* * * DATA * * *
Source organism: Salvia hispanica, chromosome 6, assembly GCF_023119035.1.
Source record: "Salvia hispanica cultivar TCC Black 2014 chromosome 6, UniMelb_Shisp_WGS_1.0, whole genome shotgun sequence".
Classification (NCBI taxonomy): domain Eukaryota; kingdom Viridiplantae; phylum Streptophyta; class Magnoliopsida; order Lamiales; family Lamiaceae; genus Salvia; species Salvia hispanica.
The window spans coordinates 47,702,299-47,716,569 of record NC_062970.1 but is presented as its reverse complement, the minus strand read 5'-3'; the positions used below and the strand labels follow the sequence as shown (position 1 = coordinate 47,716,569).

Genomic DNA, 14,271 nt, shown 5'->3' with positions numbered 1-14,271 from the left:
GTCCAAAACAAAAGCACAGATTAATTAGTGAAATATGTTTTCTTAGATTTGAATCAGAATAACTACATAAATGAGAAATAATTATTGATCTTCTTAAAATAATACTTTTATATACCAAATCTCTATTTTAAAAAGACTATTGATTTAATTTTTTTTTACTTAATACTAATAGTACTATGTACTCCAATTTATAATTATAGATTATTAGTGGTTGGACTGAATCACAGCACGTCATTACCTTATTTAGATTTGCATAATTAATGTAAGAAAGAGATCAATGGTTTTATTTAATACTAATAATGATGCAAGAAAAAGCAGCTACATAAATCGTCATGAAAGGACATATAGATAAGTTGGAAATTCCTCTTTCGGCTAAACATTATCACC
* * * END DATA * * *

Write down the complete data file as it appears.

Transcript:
Source organism: Salvia hispanica, chromosome 6, assembly GCF_023119035.1.
Source record: "Salvia hispanica cultivar TCC Black 2014 chromosome 6, UniMelb_Shisp_WGS_1.0, whole genome shotgun sequence".
Classification (NCBI taxonomy): domain Eukaryota; kingdom Viridiplantae; phylum Streptophyta; class Magnoliopsida; order Lamiales; family Lamiaceae; genus Salvia; species Salvia hispanica.
The window spans coordinates 47,702,299-47,716,569 of record NC_062970.1 but is presented as its reverse complement, the minus strand read 5'-3'; the positions used below and the strand labels follow the sequence as shown (position 1 = coordinate 47,716,569).

Genomic DNA, 14,271 nt, shown 5'->3' with positions numbered 1-14,271 from the left:
GTCCAAAACAAAAGCACAGATTAATTAGTGAAATATGTTTTCTTAGATTTGAATCAGAATAACTACATAAATGAGAAATAATTATTGATCTTCTTAAAATAATACTTTTATATACCAAATCTCTATTTTAAAAAGACTATTGATTTAATTTTTTTTTACTTAATACTAATAGTACTATGTACTCCAATTTATAATTATAGATTATTAGTGGTTGGACTGAATCACAGCACGTCATTACCTTATTTAGATTTGCATAATTAATGTAAGAAAGAGATCAATGGTTTTATTTAATACTAATAATGATGCAAGAAAAAGCAGCTACATAAATCGTCATGAAAGGACATATAGATAAGTTGGAAATTCCTCTTTCGGCTAAACATTATCACC